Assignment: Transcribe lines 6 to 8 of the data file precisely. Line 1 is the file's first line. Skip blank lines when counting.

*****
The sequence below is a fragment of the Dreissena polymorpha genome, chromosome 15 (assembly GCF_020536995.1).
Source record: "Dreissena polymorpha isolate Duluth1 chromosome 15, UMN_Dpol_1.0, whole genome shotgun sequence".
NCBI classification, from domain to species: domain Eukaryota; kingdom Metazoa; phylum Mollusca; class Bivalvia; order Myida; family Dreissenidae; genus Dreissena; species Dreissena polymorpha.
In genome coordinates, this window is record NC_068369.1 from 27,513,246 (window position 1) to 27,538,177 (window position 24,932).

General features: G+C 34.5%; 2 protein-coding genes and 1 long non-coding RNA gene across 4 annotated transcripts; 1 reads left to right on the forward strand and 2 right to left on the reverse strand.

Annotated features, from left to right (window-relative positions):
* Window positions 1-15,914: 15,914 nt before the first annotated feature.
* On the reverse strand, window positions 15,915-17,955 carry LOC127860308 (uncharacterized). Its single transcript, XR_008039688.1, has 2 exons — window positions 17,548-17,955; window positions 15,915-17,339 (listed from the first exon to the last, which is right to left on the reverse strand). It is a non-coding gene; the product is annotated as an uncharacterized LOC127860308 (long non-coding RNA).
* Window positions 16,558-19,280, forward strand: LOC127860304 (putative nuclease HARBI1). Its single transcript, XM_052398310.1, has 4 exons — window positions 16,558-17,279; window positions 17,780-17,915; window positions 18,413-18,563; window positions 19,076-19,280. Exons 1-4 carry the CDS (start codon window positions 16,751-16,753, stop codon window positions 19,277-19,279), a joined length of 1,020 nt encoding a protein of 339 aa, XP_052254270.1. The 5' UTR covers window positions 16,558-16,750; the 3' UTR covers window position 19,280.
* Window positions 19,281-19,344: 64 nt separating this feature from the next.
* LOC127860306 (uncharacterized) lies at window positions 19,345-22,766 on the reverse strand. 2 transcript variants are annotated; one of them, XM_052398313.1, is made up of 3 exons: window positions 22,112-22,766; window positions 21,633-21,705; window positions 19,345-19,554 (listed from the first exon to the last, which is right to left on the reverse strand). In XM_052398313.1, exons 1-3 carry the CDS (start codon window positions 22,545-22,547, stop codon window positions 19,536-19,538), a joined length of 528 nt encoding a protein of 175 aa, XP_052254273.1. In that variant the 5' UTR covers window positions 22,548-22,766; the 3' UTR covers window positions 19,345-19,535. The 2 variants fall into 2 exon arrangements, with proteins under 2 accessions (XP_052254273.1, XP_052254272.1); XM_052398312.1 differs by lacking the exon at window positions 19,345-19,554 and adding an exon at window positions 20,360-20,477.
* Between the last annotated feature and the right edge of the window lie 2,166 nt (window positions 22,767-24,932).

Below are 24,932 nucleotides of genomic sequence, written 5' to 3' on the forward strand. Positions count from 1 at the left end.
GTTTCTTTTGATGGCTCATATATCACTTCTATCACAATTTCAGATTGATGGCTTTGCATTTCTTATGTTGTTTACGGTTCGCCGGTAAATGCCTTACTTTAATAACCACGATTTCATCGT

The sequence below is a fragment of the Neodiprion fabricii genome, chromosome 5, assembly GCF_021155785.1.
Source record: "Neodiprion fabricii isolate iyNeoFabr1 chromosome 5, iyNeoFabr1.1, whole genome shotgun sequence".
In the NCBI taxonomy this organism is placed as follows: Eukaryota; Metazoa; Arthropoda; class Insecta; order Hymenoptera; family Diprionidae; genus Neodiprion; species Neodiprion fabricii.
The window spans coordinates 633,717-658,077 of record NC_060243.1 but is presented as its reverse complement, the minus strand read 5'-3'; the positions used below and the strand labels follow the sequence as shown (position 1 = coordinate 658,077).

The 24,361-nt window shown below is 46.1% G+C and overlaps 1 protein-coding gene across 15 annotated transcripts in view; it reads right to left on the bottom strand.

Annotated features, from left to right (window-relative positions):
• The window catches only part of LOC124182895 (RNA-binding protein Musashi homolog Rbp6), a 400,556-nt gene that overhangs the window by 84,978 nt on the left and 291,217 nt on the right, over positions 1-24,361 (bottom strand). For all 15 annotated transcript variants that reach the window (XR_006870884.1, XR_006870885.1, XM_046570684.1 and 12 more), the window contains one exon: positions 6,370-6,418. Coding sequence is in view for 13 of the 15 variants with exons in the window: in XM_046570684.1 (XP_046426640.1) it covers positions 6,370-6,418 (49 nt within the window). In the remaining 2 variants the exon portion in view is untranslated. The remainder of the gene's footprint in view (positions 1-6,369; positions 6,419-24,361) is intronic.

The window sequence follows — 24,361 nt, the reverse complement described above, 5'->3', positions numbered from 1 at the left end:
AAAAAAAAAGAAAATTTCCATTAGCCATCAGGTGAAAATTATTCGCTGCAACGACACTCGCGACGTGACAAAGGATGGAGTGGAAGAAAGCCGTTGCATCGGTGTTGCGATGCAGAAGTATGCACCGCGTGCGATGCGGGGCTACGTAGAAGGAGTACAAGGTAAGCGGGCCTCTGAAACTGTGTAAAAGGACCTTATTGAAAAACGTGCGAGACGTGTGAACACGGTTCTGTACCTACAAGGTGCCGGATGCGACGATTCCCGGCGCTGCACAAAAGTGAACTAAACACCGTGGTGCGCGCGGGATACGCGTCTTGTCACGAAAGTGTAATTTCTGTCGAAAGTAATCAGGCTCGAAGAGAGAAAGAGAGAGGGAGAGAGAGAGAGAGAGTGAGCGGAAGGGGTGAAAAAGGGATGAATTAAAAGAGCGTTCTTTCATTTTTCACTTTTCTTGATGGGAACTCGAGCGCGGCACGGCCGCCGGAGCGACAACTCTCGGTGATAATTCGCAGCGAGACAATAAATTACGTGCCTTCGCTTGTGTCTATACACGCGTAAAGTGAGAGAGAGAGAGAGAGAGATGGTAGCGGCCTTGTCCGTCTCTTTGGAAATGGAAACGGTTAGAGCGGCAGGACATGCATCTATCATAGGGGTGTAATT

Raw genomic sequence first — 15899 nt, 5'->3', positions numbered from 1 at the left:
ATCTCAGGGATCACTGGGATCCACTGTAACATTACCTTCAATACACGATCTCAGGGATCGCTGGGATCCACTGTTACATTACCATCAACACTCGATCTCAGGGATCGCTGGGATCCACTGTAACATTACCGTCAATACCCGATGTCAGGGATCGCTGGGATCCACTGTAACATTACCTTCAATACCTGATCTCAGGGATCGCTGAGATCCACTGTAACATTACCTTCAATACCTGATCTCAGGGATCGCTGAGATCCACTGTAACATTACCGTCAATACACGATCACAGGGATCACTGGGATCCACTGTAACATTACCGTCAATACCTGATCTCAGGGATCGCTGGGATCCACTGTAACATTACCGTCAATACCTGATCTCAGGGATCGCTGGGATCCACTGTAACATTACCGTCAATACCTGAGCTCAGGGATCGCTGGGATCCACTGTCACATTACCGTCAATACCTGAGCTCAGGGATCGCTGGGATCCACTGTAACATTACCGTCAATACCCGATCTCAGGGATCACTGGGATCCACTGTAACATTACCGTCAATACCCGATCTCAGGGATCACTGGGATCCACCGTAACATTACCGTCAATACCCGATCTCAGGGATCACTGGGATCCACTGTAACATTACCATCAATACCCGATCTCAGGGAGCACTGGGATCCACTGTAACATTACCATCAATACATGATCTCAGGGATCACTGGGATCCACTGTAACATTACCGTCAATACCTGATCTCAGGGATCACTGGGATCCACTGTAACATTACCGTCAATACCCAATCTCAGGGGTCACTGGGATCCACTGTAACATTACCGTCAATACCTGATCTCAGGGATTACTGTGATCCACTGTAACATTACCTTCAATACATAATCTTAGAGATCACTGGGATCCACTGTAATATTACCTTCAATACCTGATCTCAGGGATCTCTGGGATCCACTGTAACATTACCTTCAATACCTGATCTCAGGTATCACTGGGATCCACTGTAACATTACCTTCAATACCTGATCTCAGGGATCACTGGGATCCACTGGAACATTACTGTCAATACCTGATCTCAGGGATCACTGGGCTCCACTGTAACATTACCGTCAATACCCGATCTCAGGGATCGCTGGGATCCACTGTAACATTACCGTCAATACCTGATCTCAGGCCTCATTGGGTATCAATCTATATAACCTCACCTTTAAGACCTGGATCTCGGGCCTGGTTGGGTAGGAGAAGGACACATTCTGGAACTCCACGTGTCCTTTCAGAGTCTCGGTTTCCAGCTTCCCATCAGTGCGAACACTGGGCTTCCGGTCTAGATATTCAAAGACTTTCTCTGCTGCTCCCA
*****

Annotated features, from left to right (window-relative positions):
* Window positions 1-15,914: 15,914 nt before the first annotated feature.
* On the reverse strand, window positions 15,915-17,955 carry LOC127860308 (uncharacterized). Its single transcript, XR_008039688.1, has 2 exons — window positions 17,548-17,955; window positions 15,915-17,339 (listed from the first exon to the last, which is right to left on the reverse strand). It is a non-coding gene; the product is annotated as an uncharacterized LOC127860308 (long non-coding RNA).